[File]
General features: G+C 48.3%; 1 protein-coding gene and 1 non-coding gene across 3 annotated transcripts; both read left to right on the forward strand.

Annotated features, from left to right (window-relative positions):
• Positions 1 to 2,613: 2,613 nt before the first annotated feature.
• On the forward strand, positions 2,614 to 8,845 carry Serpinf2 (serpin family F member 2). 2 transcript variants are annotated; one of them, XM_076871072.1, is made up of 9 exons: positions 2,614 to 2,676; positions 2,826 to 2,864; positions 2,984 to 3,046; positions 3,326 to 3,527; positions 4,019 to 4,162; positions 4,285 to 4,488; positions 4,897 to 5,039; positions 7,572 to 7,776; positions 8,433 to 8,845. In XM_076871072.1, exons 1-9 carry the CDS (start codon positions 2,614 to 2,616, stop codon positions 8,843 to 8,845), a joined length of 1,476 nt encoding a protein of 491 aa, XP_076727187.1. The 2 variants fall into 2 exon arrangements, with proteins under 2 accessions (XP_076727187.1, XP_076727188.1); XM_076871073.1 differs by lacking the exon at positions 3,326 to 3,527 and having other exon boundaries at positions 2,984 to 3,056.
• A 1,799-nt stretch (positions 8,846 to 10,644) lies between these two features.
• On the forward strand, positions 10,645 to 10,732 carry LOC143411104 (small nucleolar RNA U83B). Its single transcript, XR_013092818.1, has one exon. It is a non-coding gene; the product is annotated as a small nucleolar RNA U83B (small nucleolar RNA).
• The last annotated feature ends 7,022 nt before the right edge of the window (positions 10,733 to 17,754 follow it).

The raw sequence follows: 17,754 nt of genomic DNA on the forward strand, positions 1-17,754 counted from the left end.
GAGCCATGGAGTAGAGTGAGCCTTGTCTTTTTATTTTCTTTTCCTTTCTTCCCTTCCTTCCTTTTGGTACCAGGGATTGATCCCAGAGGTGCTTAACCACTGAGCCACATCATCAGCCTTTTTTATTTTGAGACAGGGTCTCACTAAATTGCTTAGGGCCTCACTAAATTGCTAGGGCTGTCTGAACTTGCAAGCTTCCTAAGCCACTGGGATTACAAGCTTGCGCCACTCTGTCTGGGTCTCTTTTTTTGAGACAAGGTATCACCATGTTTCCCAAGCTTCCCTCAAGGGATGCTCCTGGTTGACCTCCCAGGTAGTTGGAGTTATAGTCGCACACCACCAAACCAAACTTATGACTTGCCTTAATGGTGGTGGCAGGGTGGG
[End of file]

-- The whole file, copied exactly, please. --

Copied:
General features: G+C 48.3%; 1 protein-coding gene and 1 non-coding gene across 3 annotated transcripts; both read left to right on the forward strand.

Annotated features, from left to right (window-relative positions):
• Positions 1 to 2,613: 2,613 nt before the first annotated feature.
• On the forward strand, positions 2,614 to 8,845 carry Serpinf2 (serpin family F member 2). 2 transcript variants are annotated; one of them, XM_076871072.1, is made up of 9 exons: positions 2,614 to 2,676; positions 2,826 to 2,864; positions 2,984 to 3,046; positions 3,326 to 3,527; positions 4,019 to 4,162; positions 4,285 to 4,488; positions 4,897 to 5,039; positions 7,572 to 7,776; positions 8,433 to 8,845. In XM_076871072.1, exons 1-9 carry the CDS (start codon positions 2,614 to 2,616, stop codon positions 8,843 to 8,845), a joined length of 1,476 nt encoding a protein of 491 aa, XP_076727187.1. The 2 variants fall into 2 exon arrangements, with proteins under 2 accessions (XP_076727187.1, XP_076727188.1); XM_076871073.1 differs by lacking the exon at positions 3,326 to 3,527 and having other exon boundaries at positions 2,984 to 3,056.
• A 1,799-nt stretch (positions 8,846 to 10,644) lies between these two features.
• On the forward strand, positions 10,645 to 10,732 carry LOC143411104 (small nucleolar RNA U83B). Its single transcript, XR_013092818.1, has one exon. It is a non-coding gene; the product is annotated as a small nucleolar RNA U83B (small nucleolar RNA).
• The last annotated feature ends 7,022 nt before the right edge of the window (positions 10,733 to 17,754 follow it).

The raw sequence follows: 17,754 nt of genomic DNA on the forward strand, positions 1-17,754 counted from the left end.
GAGCCATGGAGTAGAGTGAGCCTTGTCTTTTTATTTTCTTTTCCTTTCTTCCCTTCCTTCCTTTTGGTACCAGGGATTGATCCCAGAGGTGCTTAACCACTGAGCCACATCATCAGCCTTTTTTATTTTGAGACAGGGTCTCACTAAATTGCTTAGGGCCTCACTAAATTGCTAGGGCTGTCTGAACTTGCAAGCTTCCTAAGCCACTGGGATTACAAGCTTGCGCCACTCTGTCTGGGTCTCTTTTTTTGAGACAAGGTATCACCATGTTTCCCAAGCTTCCCTCAAGGGATGCTCCTGGTTGACCTCCCAGGTAGTTGGAGTTATAGTCGCACACCACCAAACCAAACTTATGACTTGCCTTAATGGTGGTGGCAGGGTGGG